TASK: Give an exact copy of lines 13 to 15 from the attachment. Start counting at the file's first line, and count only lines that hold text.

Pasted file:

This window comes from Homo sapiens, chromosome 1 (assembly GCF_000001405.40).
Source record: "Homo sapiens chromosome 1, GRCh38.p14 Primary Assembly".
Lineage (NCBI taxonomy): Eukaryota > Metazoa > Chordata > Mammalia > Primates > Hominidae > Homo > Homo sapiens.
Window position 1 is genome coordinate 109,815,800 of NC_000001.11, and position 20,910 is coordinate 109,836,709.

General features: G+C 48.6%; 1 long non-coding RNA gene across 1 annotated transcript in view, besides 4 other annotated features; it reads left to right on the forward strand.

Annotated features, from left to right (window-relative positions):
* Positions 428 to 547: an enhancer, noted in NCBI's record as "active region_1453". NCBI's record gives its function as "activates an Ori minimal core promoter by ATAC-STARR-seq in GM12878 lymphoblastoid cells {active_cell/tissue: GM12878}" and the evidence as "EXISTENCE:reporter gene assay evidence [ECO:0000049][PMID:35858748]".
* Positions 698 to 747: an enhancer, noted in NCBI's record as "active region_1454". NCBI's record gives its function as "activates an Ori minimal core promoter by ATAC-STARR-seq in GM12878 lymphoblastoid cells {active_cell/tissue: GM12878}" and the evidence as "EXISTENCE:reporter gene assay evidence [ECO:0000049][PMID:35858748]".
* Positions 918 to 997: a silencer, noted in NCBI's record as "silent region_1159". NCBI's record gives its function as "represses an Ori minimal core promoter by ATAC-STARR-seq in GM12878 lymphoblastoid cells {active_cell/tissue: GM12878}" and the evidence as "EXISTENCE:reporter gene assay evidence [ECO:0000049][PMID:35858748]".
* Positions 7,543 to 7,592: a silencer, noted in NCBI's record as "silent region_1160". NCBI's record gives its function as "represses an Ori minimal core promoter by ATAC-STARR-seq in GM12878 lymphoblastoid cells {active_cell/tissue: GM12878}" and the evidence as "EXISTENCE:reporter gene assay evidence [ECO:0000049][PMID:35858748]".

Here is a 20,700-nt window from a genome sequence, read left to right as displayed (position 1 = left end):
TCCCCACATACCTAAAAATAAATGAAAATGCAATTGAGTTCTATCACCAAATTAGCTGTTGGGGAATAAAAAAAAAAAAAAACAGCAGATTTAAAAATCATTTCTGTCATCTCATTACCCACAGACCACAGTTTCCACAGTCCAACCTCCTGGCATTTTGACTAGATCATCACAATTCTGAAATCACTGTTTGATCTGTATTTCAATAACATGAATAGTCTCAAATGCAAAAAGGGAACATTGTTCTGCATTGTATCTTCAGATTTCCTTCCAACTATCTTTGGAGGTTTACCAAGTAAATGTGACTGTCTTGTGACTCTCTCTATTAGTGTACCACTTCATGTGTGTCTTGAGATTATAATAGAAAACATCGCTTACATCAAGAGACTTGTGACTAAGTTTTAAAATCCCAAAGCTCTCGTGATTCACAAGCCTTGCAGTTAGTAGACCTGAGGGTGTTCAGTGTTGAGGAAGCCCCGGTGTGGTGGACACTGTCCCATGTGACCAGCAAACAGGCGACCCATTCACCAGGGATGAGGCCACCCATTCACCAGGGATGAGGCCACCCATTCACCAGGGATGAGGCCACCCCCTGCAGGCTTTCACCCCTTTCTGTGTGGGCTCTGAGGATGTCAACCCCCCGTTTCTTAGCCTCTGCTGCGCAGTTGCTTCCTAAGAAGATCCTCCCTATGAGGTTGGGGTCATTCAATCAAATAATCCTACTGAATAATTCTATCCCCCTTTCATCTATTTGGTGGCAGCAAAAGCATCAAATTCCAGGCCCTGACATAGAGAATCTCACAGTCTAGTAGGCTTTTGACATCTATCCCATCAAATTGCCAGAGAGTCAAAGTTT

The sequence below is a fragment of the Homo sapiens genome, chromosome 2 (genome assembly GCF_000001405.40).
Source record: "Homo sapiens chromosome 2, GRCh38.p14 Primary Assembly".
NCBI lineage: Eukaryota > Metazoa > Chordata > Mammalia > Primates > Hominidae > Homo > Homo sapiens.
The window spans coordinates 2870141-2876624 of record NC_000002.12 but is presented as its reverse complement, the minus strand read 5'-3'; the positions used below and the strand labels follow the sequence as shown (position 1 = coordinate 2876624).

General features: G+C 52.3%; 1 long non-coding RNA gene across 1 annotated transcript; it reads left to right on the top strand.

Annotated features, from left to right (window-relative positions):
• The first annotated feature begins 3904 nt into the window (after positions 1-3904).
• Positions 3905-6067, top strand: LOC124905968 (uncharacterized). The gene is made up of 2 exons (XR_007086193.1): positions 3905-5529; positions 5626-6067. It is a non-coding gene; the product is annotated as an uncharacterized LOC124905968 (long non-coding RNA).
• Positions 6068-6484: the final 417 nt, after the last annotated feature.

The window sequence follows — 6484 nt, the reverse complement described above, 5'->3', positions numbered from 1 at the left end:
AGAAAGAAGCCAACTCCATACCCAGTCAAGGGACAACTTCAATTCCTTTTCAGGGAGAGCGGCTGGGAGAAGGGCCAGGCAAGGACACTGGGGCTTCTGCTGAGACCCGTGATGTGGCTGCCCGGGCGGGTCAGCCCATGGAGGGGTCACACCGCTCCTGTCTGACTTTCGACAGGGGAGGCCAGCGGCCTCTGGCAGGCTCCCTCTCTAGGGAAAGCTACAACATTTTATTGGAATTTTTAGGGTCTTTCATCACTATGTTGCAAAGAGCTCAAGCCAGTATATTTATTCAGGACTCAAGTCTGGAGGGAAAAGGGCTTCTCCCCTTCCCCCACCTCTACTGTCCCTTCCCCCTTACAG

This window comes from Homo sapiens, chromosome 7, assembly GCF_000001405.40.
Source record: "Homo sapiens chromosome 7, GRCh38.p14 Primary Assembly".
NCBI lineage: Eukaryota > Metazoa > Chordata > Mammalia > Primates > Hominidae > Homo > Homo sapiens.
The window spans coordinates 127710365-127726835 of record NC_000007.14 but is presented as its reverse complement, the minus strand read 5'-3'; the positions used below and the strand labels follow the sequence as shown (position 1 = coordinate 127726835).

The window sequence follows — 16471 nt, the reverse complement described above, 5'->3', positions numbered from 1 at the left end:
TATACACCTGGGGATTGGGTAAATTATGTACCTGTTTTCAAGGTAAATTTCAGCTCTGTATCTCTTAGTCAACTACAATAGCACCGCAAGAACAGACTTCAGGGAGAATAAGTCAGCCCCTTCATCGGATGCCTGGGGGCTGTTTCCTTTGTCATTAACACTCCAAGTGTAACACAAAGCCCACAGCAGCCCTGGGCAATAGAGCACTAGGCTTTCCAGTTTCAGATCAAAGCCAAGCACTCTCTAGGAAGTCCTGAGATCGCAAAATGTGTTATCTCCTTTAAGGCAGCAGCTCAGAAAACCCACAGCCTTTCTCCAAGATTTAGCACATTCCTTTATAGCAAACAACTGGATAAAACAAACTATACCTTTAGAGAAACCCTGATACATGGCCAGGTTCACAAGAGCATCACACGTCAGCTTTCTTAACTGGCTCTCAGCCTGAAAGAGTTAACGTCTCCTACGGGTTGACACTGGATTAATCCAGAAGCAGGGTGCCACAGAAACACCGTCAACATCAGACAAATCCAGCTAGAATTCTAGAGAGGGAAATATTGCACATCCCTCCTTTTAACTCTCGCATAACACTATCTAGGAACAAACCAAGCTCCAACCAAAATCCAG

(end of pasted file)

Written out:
The sequence below is a fragment of the Homo sapiens genome, chromosome 2 (genome assembly GCF_000001405.40).
Source record: "Homo sapiens chromosome 2, GRCh38.p14 Primary Assembly".
NCBI lineage: Eukaryota > Metazoa > Chordata > Mammalia > Primates > Hominidae > Homo > Homo sapiens.